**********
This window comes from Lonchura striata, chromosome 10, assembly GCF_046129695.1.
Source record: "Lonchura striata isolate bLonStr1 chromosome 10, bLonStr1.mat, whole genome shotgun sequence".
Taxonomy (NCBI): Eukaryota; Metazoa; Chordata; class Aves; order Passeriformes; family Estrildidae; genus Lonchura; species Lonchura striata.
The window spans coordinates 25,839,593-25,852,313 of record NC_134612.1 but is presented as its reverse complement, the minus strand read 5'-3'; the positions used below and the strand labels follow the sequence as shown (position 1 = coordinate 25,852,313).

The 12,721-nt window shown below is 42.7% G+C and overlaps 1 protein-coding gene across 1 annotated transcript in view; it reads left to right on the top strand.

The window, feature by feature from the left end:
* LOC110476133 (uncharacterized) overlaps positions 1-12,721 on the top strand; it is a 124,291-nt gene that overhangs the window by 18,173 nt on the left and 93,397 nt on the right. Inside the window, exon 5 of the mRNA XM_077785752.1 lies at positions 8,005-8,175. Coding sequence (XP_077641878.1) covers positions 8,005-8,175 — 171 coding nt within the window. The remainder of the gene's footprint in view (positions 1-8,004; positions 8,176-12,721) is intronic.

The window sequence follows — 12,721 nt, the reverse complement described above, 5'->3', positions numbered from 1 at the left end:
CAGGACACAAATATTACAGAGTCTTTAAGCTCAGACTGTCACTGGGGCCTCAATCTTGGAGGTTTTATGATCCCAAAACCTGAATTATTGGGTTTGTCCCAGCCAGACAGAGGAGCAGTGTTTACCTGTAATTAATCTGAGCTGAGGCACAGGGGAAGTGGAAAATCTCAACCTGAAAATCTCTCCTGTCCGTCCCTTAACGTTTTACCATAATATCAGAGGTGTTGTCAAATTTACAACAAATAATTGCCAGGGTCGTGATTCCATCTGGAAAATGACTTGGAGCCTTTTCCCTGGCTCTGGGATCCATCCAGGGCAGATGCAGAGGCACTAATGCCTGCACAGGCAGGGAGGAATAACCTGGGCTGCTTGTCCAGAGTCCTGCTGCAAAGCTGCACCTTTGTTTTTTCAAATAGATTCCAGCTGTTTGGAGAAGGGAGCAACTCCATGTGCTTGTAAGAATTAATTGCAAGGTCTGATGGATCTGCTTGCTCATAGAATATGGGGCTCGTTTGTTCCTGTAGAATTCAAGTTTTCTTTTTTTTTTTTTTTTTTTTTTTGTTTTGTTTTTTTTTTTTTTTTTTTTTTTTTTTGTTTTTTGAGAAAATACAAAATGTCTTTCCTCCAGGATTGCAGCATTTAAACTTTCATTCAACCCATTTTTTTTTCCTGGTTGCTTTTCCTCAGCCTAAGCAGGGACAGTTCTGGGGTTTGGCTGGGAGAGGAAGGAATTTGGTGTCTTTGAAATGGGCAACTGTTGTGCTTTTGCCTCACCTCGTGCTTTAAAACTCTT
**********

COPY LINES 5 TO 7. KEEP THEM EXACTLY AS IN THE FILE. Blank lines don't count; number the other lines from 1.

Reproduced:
The 12,721-nt window shown below is 42.7% G+C and overlaps 1 protein-coding gene across 1 annotated transcript in view; it reads left to right on the top strand.

The window, feature by feature from the left end:
* LOC110476133 (uncharacterized) overlaps positions 1-12,721 on the top strand; it is a 124,291-nt gene that overhangs the window by 18,173 nt on the left and 93,397 nt on the right. Inside the window, exon 5 of the mRNA XM_077785752.1 lies at positions 8,005-8,175. Coding sequence (XP_077641878.1) covers positions 8,005-8,175 — 171 coding nt within the window. The remainder of the gene's footprint in view (positions 1-8,004; positions 8,176-12,721) is intronic.